Tom Brady, the greatest of all-time, beat the Patrick Mahomes, the greatest of this time, handily and with a ton of help from one of the grandest team defensive performances in Super Bowl history.
Brady, the 43-year-old Buccaneers quarterback, found his rhythm after two early punts while Mahomes, the 25-year-old Chiefs quarterback, ran for his life from start to finish behind a decimated offensive line missing both starting tackles and forced to play former Vikings castoff Mike Remmers at left tackle.
The result was a woefully one-sided 31-9 victory by Tampa Bay — an NFC wild-card team — over the defending champion Chiefs, the AFC's top seed, in Super Bowl LV. It was Brady's seventh Super Bowl victory in 10 tries and his first in his debut season with the Bucs, the first team to play in a Super Bowl in its home stadium.
And, yes, with the COVID-19 season now officially in the books without a single cancellation, Brady is indeed looking forward to a 22nd NFL season in 2021.
"We're coming back," he said with a smile.
So, too, is Bruce Arians, who at 68 became the oldest Super Bowl- winning coach while denying Andy Reid the chance to become the first to win back-to-back titles since New England's Bill Belichick and Brady beat Reid's Eagles 16 years ago.
"I'm not going anywhere," Arians said. "I'm coming back to try and get two."
Brady won his fifth Super Bowl MVP, completing 21 of 29 passes for 209 yards, three touchdowns, no turnovers and a 125.8 passer rating. His first half — 16-for-20 with three TDs, including two to old buddy Rob Gronkowski — marked the first time a quarterback completed 80% of his passes with three touchdowns in one half in Super Bowl history.
Bradt and Gronkowski have connected for 14 postseason TD passes, breaking the tie of 12 they shared with Joe Montana and Jerry Rice.
Brady's third TD pass, a 1-yarder to Antonio Brown, came with 6 seconds left in the half and gave the Bucs a 21-6 lead. The drive was aided by two Chiefs penalties, including one that nullified an interception, and two timeouts Reid called in hopes of getting the ball back for his offense.
Kansas City was flagged 11 times for 120 yards. The Bucs were penalized four times for 39.
"It was a bad day for us to have a bad day," said Chiefs safety Tyrann Mathieu, who closed the first half with a pass interference penalty in the end zone and an unsportsmanlike conduct penalty for coming unglued after Brady turned it into Brown's touchdown. "The ball didn't bounce our way, the calls didn't go our way."
As the football world waited for Mahomes to pull another magically vintage Mahomes escape, the Bucs defense followed coordinator Todd Bowles' game plan to the letter and choked the life out of league's most creative and dangerous offense.
Yes, the same offense that opened Week 12 at Tampa with Mahomes throwing for 229 of his season-high 462 yards in the first quarter of a 27-24 victory. Tyreek Hill had 203 yards and two touchdowns in that quarter.
This time, Mahomes had but 9 first-quarter passing yards and didn't surpass 100 yards until the closing seconds of the third quarter. Hill was shut out in the first quarter and had only two catches at halftime.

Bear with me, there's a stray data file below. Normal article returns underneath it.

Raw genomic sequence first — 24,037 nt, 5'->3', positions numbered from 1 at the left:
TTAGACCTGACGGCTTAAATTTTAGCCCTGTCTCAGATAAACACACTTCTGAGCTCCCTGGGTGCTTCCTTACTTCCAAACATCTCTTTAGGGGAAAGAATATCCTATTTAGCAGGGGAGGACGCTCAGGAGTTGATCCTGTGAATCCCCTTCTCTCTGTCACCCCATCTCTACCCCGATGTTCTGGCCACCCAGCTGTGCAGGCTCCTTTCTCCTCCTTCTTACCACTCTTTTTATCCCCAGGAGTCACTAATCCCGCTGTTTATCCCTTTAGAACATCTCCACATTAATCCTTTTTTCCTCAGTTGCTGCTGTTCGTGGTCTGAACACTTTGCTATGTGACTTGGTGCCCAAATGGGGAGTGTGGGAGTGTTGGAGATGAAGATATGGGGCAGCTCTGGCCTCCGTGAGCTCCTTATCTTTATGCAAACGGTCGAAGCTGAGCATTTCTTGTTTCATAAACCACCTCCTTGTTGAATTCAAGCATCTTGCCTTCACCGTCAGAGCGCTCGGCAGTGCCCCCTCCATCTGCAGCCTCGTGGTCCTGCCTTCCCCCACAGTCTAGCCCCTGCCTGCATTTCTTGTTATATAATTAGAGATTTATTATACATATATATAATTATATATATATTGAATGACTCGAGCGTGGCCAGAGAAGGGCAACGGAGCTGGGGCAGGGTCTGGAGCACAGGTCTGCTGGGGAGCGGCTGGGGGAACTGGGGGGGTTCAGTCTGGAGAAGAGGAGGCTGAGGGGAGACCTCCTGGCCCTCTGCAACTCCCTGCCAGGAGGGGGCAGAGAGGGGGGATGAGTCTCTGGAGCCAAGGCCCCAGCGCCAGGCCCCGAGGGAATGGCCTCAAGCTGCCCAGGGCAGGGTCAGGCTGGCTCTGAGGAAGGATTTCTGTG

"I think [Bowles] got a little tired of hearing about how unstoppable [the Chiefs] were," Arians said. "I thought he came up with a fantastic plan just to keep them in front of us and then tackle really well."
Mahomes was effective scrambling for a couple first downs early, but that didn't bother the Bucs. They were more focused on choking off Hill and Travis Kelce.
"Patrick wasn't going to beat us running," Arians said. "We'll let him run all day."
For Mahomes, it was his first NFL loss by double digits and the first time his team didn't reach the end zone offensively in 54 career games. He fell to 44-10, including playoffs.
Bowles' game plan included a heavy dose of double high safeties to take away Kansas City's downfield attack. And with Remmers not up to the task of replacing the injured Eric Fisher, Bowles turned his vaunted pass rush loose.
Mahomes was sacked three times and did well many times to escape and give his receivers a chance. But great defense and some drops caused him to go 0-for-8 with an interception in his first eight third-down throws. He threw two interceptions and finished with a 52.3 passer rating.
"We weren't on the same page as an offense in general," Mahomes said. "I wasn't getting the ball out on time, the receivers were running routes not exactly where I thought they would be at, and the offensive line, they were good sometimes and sometimes they let guys through. That's why we played so bad."
Offensively, give credit to Bucs line that gave up only one sack while willing the 28th-ranked running attack to 145 yards. Leonard Fournette had 20 touches for 135 yards from scrimmage, including a 27-yard touchdown run to put Tampa Bay up 28-9.
Defensively, the Bucs had two more takeaways, giving them nine for the postseason. Rookie Antoine Winfield Jr., the former Gophers standout safety, had an interception. Devin White had 12 tackles and an interception while Ndamukong Suh had 1½ sacks.
"The coaches put together a great game plan and the players followed it to a T and believed in it," Bowles said. "This means the world to us. Now we have a couple months to say we're world champions. And then we'll start up again."
The Star Tribune did not travel for this game. This article was written using the television broadcast and video interviews after the game.